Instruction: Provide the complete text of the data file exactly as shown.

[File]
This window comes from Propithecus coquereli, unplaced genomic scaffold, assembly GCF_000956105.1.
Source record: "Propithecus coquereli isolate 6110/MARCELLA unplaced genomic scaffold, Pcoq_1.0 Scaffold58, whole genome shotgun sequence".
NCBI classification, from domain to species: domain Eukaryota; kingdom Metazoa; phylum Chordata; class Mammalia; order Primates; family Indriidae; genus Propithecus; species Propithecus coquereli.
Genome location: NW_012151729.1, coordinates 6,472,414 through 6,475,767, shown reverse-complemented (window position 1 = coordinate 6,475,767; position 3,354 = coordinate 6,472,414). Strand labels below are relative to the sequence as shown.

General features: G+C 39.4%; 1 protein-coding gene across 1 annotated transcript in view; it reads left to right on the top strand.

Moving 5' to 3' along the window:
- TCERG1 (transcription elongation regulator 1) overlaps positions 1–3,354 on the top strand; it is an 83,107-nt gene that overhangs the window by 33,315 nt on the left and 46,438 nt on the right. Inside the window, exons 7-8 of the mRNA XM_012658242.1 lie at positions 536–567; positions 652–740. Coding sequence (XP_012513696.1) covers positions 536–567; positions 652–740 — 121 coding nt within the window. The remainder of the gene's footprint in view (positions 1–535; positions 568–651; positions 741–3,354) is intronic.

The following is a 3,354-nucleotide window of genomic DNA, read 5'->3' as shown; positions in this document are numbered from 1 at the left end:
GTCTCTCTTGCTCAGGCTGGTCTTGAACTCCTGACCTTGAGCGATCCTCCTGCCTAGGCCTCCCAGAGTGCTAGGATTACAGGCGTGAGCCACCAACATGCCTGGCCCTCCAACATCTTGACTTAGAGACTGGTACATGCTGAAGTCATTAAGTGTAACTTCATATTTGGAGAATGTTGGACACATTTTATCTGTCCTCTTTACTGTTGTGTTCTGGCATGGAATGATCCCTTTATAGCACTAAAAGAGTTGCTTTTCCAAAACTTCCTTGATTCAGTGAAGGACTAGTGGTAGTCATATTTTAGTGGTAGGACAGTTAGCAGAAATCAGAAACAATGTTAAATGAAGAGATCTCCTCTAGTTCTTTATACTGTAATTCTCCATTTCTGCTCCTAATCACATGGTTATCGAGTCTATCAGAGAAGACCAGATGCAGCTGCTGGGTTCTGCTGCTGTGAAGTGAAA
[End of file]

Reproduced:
This window comes from Propithecus coquereli, unplaced genomic scaffold, assembly GCF_000956105.1.
Source record: "Propithecus coquereli isolate 6110/MARCELLA unplaced genomic scaffold, Pcoq_1.0 Scaffold58, whole genome shotgun sequence".
NCBI classification, from domain to species: domain Eukaryota; kingdom Metazoa; phylum Chordata; class Mammalia; order Primates; family Indriidae; genus Propithecus; species Propithecus coquereli.
Genome location: NW_012151729.1, coordinates 6,472,414 through 6,475,767, shown reverse-complemented (window position 1 = coordinate 6,475,767; position 3,354 = coordinate 6,472,414). Strand labels below are relative to the sequence as shown.

General features: G+C 39.4%; 1 protein-coding gene across 1 annotated transcript in view; it reads left to right on the top strand.

Moving 5' to 3' along the window:
- TCERG1 (transcription elongation regulator 1) overlaps positions 1–3,354 on the top strand; it is an 83,107-nt gene that overhangs the window by 33,315 nt on the left and 46,438 nt on the right. Inside the window, exons 7-8 of the mRNA XM_012658242.1 lie at positions 536–567; positions 652–740. Coding sequence (XP_012513696.1) covers positions 536–567; positions 652–740 — 121 coding nt within the window. The remainder of the gene's footprint in view (positions 1–535; positions 568–651; positions 741–3,354) is intronic.

The following is a 3,354-nucleotide window of genomic DNA, read 5'->3' as shown; positions in this document are numbered from 1 at the left end:
GTCTCTCTTGCTCAGGCTGGTCTTGAACTCCTGACCTTGAGCGATCCTCCTGCCTAGGCCTCCCAGAGTGCTAGGATTACAGGCGTGAGCCACCAACATGCCTGGCCCTCCAACATCTTGACTTAGAGACTGGTACATGCTGAAGTCATTAAGTGTAACTTCATATTTGGAGAATGTTGGACACATTTTATCTGTCCTCTTTACTGTTGTGTTCTGGCATGGAATGATCCCTTTATAGCACTAAAAGAGTTGCTTTTCCAAAACTTCCTTGATTCAGTGAAGGACTAGTGGTAGTCATATTTTAGTGGTAGGACAGTTAGCAGAAATCAGAAACAATGTTAAATGAAGAGATCTCCTCTAGTTCTTTATACTGTAATTCTCCATTTCTGCTCCTAATCACATGGTTATCGAGTCTATCAGAGAAGACCAGATGCAGCTGCTGGGTTCTGCTGCTGTGAAGTGAAA